There are several good ways to keep track of your licenses and users:
  • Use available software asset management systems, audit tools, and other resources to help you ensure software compliance
  • Educate your staff on the licensing requirements of your software purchases
  • Conduct a self-audit of your software licenses
  • Acquire any licenses needed for full compliance

What is MathWorks doing to prevent piracy?

MathWorks has formed a License Compliance Team to help educate our customers on the legal use of software licenses and to coordinate our anti-piracy efforts. The team's activities include:
  • Developing customer communications on the legal use of our software licenses
  • Working with individual customers to resolve licensing concerns
  • Participating in the Business Software Alliance (BSA), an organization dedicated to promoting a safe and legal digital world
  • Instituting Student Version product activation and Professional Version product activation
  • License Compliance Audits - Like many software companies, and consistent with the MathWorks software license agreement, MathWorks uses a license compliance audit process, assisted by an independent third-party auditing firm. Selected customers are notified in advance to discuss audit timing and procedures - this is done in a manner to minimize the impact to daily operations during the process.

How do I report piracy?

You can anonymously report piracy of MathWorks software products by filling out the piracy reporting form. The MathWorks License Compliance Team actively works with customer to resolve licensing concerns.

What resources are available for learning more?

You can learn more about preventing software piracy through a number of industry organizations dedicated to this cause, as well as government sites that describe intellectual property rights, protections, and penalties for abuse.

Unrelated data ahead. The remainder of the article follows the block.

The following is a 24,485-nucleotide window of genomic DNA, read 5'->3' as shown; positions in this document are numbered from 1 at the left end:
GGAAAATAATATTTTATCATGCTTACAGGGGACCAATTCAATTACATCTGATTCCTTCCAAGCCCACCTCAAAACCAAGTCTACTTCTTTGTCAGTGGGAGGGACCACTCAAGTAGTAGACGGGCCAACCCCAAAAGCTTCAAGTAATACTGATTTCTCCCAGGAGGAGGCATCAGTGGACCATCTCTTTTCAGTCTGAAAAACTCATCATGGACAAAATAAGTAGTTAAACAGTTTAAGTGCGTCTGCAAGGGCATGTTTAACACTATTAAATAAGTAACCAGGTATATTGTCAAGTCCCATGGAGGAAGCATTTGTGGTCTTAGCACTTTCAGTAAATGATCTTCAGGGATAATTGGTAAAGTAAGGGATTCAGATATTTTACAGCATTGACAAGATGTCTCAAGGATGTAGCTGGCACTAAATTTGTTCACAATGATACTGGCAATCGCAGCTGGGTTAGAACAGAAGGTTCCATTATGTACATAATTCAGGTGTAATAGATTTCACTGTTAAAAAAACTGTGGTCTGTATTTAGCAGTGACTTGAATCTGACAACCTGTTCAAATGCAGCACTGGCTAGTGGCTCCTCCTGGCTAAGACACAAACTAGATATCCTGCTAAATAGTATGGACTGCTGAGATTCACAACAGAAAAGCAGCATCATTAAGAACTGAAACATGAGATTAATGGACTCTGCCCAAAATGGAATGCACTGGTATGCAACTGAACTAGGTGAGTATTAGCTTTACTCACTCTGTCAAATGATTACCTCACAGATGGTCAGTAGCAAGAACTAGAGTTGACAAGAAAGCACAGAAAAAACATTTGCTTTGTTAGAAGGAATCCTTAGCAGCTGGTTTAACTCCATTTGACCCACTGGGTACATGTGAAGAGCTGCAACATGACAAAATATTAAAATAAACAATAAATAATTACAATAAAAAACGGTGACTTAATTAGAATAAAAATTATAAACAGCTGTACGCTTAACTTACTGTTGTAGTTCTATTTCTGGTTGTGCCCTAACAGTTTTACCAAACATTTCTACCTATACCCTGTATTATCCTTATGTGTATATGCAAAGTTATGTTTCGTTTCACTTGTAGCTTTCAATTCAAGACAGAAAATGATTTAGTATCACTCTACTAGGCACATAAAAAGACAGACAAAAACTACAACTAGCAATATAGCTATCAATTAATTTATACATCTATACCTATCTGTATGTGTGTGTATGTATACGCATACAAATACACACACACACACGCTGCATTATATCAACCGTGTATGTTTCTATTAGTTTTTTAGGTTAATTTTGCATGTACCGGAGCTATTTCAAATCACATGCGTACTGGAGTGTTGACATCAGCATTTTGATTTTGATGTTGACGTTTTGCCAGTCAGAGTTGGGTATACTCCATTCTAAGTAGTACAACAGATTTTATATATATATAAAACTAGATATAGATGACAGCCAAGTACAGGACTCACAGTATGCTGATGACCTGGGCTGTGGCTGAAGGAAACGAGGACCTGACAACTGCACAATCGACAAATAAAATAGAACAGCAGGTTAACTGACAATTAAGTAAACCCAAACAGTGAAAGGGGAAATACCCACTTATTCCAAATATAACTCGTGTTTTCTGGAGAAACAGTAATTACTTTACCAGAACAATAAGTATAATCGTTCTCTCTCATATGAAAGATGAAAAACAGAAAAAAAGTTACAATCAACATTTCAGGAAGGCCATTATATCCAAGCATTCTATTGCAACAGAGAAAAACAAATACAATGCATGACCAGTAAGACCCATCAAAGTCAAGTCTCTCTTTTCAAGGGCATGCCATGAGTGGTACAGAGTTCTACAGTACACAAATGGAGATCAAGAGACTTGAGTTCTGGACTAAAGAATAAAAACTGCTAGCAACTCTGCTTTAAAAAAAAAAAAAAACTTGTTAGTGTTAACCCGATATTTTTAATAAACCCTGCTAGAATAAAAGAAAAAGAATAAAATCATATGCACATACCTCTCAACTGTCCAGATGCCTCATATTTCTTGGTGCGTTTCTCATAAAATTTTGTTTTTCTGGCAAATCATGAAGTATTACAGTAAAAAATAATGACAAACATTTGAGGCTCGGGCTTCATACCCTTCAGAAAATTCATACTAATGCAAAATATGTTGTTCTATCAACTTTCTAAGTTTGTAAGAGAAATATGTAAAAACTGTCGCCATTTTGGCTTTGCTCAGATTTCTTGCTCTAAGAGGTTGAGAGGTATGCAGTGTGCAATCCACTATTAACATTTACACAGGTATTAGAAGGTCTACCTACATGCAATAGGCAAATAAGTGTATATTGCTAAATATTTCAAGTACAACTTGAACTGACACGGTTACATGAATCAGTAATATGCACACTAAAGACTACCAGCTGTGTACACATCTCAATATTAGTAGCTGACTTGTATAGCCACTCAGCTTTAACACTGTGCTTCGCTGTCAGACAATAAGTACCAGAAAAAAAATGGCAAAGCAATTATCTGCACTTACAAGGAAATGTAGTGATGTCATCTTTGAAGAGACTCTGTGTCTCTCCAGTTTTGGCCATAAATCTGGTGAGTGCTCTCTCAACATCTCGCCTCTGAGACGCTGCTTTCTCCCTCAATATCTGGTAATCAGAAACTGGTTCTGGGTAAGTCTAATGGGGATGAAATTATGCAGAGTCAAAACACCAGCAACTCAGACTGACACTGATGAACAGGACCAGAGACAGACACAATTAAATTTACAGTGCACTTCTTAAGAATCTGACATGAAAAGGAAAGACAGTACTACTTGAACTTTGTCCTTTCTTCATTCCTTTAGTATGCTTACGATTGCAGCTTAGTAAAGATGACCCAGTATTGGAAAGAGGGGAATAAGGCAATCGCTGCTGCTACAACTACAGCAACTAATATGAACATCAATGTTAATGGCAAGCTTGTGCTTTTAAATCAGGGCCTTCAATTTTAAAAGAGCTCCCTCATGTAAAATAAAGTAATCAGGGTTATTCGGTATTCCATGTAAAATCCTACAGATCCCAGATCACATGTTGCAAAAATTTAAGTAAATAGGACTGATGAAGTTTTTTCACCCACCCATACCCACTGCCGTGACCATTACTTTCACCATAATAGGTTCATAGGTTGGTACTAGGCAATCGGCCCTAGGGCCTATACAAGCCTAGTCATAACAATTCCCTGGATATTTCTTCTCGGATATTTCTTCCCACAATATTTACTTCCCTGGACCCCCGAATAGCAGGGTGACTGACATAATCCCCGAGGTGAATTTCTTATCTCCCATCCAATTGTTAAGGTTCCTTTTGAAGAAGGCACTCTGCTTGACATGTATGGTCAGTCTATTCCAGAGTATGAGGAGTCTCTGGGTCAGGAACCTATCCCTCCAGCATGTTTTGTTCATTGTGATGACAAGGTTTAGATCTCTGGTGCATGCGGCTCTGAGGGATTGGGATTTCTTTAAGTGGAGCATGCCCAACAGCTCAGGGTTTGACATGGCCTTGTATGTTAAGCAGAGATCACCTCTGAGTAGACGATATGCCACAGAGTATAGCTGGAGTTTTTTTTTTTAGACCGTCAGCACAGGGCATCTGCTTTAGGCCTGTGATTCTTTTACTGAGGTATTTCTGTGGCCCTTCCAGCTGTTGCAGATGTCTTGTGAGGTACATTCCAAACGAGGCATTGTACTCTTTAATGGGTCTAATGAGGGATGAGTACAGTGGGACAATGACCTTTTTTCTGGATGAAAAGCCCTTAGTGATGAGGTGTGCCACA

BSA

BSA MathWorks is a member of the Business Software Alliance (BSA), a global organization formed to advance free and open world transfer for legitimate software by advocating strong intellectual property protection. The BSA represents leading software and e-commerce developers in 65 countries. For more information about the BSA or to report software piracy, visit the BSA Web site at www.bsa.org.

CAAST

CAAST The Canadian Alliance Against Software Theft (CAAST) is an industry alliance of software manufacturers that share the common goal of reducing software piracy. CAAST provides educational information to corporations, consumers, academic institutions, and resellers about software theft and its implications. CAAST works with BSA. For more information about CAAST or to report software piracy, vast the CAAST Web site at www.caast.org or call the hotline (from Canada only) at 800-263-9700.

SIIA

SIIA The Software & Information Industry Association (SIIA) is a trade organization for the software and digital content industry. SIIA offers global services in business development, government relations, corporate education, and intellectual property protection to companies. It also advocates a legal and regulatory environment that benefits the entire industry. For more information about SIIA or to report software piracy, visit the SIIA Web site at www.siia.net.

FAST

FAST The Federation Against Software Theft was set up in 1984 by the British Computer Society's Copyright Committee, and was the first software copyright organization in the U.K. Its first action was to raise the awareness of software piracy and to lobby the U.K. Parliament for changes in the Copyright Act of 1956 to reflect the needs of software authors and publishers. This campaign was successful, and FAST has since been able to influence other legislation that impacts the proper safeguarding of software. The work of FAST in this area has directly influenced the way software copyright law and investigations are carried out in many other countries. To learn more, visit www.fastiis.org.

Government Resources on Software Piracy